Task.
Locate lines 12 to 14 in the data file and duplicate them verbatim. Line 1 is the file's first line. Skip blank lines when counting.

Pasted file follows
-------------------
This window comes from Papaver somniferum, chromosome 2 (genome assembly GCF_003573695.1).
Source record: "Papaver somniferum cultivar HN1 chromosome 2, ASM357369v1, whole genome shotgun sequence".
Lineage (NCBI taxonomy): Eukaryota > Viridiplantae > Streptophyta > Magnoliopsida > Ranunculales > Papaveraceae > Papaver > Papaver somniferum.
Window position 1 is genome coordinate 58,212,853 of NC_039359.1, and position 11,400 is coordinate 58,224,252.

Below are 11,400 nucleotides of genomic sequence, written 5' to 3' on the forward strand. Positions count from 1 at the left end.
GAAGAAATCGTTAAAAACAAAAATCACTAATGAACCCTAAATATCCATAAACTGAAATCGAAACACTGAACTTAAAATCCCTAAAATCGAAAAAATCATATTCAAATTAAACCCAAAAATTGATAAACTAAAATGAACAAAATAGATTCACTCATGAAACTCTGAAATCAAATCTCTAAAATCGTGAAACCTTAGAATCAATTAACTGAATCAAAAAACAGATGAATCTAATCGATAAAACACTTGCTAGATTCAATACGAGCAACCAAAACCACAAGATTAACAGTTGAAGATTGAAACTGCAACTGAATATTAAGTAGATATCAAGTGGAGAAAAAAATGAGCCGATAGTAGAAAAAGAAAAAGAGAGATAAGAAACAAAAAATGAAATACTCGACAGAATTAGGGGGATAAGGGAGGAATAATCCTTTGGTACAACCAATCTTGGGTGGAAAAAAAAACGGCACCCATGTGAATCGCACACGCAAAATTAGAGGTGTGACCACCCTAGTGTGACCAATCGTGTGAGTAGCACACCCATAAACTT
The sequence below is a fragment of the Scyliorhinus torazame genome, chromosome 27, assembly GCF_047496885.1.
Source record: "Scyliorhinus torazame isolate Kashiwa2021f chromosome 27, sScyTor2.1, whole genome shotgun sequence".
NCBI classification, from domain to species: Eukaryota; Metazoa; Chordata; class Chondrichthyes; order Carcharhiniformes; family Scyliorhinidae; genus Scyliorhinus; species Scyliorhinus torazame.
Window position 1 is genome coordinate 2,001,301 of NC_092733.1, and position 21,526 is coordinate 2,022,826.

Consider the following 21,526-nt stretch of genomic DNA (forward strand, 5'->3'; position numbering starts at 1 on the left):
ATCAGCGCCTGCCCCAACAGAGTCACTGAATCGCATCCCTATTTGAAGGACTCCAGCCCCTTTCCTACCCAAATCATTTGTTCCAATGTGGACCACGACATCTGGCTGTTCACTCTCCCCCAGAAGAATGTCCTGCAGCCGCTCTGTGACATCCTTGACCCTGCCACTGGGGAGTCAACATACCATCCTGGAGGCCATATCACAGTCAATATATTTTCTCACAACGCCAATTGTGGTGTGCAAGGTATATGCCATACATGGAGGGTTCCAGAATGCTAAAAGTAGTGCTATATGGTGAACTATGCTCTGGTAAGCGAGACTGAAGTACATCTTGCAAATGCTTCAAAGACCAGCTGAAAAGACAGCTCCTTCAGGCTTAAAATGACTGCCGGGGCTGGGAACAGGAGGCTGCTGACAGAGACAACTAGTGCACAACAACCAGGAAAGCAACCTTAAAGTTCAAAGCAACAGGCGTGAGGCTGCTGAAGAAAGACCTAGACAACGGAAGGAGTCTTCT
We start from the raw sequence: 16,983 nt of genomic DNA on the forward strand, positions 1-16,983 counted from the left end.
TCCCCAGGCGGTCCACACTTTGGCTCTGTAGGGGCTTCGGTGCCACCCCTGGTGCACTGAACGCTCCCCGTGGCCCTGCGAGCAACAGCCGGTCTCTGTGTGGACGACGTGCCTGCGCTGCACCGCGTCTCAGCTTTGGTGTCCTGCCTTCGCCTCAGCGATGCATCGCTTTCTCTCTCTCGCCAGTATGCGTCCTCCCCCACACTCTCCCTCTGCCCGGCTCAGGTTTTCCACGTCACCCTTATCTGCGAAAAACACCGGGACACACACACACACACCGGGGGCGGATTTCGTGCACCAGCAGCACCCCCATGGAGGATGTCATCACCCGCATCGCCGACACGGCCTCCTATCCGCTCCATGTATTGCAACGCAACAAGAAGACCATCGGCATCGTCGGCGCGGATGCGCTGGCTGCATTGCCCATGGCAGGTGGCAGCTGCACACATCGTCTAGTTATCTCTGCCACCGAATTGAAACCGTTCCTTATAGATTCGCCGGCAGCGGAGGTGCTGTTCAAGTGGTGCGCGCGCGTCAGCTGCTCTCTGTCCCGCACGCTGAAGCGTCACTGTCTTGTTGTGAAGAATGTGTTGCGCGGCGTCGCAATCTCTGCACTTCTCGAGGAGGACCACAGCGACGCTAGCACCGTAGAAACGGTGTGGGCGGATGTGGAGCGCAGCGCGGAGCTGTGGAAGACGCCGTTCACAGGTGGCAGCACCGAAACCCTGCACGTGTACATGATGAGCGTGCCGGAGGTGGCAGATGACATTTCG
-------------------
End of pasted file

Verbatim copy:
ATCAGCGCCTGCCCCAACAGAGTCACTGAATCGCATCCCTATTTGAAGGACTCCAGCCCCTTTCCTACCCAAATCATTTGTTCCAATGTGGACCACGACATCTGGCTGTTCACTCTCCCCCAGAAGAATGTCCTGCAGCCGCTCTGTGACATCCTTGACCCTGCCACTGGGGAGTCAACATACCATCCTGGAGGCCATATCACAGTCAATATATTTTCTCACAACGCCAATTGTGGTGTGCAAGGTATATGCCATACATGGAGGGTTCCAGAATGCTAAAAGTAGTGCTATATGGTGAACTATGCTCTGGTAAGCGAGACTGAAGTACATCTTGCAAATGCTTCAAAGACCAGCTGAAAAGACAGCTCCTTCAGGCTTAAAATGACTGCCGGGGCTGGGAACAGGAGGCTGCTGACAGAGACAACTAGTGCACAACAACCAGGAAAGCAACCTTAAAGTTCAAAGCAACAGGCGTGAGGCTGCTGAAGAAAGACCTAGACAACGGAAGGAGTCTTCT
We start from the raw sequence: 16,983 nt of genomic DNA on the forward strand, positions 1-16,983 counted from the left end.
TCCCCAGGCGGTCCACACTTTGGCTCTGTAGGGGCTTCGGTGCCACCCCTGGTGCACTGAACGCTCCCCGTGGCCCTGCGAGCAACAGCCGGTCTCTGTGTGGACGACGTGCCTGCGCTGCACCGCGTCTCAGCTTTGGTGTCCTGCCTTCGCCTCAGCGATGCATCGCTTTCTCTCTCTCGCCAGTATGCGTCCTCCCCCACACTCTCCCTCTGCCCGGCTCAGGTTTTCCACGTCACCCTTATCTGCGAAAAACACCGGGACACACACACACACACCGGGGGCGGATTTCGTGCACCAGCAGCACCCCCATGGAGGATGTCATCACCCGCATCGCCGACACGGCCTCCTATCCGCTCCATGTATTGCAACGCAACAAGAAGACCATCGGCATCGTCGGCGCGGATGCGCTGGCTGCATTGCCCATGGCAGGTGGCAGCTGCACACATCGTCTAGTTATCTCTGCCACCGAATTGAAACCGTTCCTTATAGATTCGCCGGCAGCGGAGGTGCTGTTCAAGTGGTGCGCGCGCGTCAGCTGCTCTCTGTCCCGCACGCTGAAGCGTCACTGTCTTGTTGTGAAGAATGTGTTGCGCGGCGTCGCAATCTCTGCACTTCTCGAGGAGGACCACAGCGACGCTAGCACCGTAGAAACGGTGTGGGCGGATGTGGAGCGCAGCGCGGAGCTGTGGAAGACGCCGTTCACAGGTGGCAGCACCGAAACCCTGCACGTGTACATGATGAGCGTGCCGGAGGTGGCAGATGACATTTCG